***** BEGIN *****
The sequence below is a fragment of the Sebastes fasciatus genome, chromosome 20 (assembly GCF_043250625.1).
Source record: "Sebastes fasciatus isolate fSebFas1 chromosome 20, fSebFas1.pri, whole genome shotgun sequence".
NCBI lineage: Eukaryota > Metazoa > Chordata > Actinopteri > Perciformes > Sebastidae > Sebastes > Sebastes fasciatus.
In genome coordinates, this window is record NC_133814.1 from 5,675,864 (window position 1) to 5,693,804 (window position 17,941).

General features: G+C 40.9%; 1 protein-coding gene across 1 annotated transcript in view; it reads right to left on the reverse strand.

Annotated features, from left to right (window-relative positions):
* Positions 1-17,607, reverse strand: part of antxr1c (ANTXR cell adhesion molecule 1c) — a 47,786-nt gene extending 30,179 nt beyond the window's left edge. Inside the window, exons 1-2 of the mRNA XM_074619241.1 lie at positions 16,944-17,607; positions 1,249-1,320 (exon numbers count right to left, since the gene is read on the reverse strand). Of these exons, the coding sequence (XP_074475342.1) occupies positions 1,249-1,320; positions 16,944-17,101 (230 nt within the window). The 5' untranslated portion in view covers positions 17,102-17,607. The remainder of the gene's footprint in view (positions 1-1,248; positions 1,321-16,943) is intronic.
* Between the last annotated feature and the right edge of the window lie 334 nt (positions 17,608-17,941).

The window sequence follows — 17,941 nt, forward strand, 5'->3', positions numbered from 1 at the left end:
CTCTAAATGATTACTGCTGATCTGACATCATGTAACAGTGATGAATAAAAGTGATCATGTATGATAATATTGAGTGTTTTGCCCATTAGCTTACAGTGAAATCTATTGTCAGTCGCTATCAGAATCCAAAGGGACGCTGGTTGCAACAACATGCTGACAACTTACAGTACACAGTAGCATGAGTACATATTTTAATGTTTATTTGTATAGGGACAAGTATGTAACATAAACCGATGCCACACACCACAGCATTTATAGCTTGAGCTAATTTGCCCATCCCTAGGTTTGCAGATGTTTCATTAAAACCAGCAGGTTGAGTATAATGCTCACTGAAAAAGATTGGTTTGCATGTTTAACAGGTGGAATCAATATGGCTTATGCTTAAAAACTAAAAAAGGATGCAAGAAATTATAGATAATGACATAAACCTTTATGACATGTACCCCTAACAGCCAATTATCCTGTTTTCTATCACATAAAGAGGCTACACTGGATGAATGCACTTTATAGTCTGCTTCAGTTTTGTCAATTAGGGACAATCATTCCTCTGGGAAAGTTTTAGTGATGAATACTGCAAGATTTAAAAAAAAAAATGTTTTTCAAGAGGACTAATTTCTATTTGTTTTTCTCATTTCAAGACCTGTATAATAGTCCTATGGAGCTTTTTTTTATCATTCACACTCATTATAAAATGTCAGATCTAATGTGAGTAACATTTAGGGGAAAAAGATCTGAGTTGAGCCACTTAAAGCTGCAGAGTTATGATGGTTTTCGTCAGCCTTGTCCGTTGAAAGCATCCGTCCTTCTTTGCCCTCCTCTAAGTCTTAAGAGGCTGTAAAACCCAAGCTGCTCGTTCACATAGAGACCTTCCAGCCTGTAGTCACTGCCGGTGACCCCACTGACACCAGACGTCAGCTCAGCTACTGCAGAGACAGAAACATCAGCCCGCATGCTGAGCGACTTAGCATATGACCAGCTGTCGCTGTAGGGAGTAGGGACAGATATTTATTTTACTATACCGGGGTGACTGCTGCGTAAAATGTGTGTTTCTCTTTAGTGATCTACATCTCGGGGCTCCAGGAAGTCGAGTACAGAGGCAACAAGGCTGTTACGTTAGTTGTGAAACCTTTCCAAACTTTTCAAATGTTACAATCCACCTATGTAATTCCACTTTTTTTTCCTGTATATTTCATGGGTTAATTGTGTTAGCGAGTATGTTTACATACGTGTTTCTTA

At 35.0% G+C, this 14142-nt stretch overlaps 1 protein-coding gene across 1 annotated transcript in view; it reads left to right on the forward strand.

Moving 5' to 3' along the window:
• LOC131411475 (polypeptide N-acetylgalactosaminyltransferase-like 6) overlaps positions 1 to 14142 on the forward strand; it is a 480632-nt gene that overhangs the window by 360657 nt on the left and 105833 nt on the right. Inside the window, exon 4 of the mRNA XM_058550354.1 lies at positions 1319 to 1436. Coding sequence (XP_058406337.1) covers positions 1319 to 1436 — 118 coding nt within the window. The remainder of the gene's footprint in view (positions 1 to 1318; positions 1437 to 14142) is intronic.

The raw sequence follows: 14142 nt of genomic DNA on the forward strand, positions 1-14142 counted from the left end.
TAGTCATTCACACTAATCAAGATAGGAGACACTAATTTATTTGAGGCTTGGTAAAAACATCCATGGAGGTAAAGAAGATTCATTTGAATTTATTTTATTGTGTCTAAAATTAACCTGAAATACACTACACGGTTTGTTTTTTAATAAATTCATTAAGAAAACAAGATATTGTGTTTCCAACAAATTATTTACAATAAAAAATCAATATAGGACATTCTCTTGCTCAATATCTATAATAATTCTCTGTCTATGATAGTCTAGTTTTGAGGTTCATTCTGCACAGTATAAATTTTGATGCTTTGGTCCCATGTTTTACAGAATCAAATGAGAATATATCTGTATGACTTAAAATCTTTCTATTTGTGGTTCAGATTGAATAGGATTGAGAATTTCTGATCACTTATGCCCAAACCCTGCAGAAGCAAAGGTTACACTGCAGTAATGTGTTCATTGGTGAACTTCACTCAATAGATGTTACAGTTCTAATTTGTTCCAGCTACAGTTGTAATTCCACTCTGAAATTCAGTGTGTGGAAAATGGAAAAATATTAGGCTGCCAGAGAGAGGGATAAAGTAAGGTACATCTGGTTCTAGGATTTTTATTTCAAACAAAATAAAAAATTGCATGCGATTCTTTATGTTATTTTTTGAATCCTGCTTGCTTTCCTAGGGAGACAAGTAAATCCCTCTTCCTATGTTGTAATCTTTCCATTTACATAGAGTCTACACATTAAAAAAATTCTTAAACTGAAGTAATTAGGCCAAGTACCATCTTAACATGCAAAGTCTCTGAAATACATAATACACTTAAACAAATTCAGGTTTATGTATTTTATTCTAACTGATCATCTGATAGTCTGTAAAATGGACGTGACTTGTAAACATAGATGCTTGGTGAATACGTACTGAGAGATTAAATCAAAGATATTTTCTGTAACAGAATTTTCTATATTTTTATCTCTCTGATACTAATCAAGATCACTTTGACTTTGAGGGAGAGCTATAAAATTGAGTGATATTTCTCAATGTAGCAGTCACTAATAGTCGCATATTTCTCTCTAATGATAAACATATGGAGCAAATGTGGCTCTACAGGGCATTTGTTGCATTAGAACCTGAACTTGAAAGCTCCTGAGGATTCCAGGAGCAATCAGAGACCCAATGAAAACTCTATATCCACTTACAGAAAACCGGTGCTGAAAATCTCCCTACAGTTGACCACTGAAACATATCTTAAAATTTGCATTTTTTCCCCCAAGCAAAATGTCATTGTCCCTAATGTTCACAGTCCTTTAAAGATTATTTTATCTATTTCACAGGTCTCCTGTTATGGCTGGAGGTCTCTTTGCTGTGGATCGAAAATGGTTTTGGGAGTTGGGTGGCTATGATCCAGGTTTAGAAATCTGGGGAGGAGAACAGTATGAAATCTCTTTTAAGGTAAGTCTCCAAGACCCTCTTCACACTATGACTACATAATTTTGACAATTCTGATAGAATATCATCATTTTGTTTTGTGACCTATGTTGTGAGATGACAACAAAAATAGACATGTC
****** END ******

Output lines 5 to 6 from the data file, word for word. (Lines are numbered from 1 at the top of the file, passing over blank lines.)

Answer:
General features: G+C 40.9%; 1 protein-coding gene across 1 annotated transcript in view; it reads right to left on the reverse strand.

Annotated features, from left to right (window-relative positions):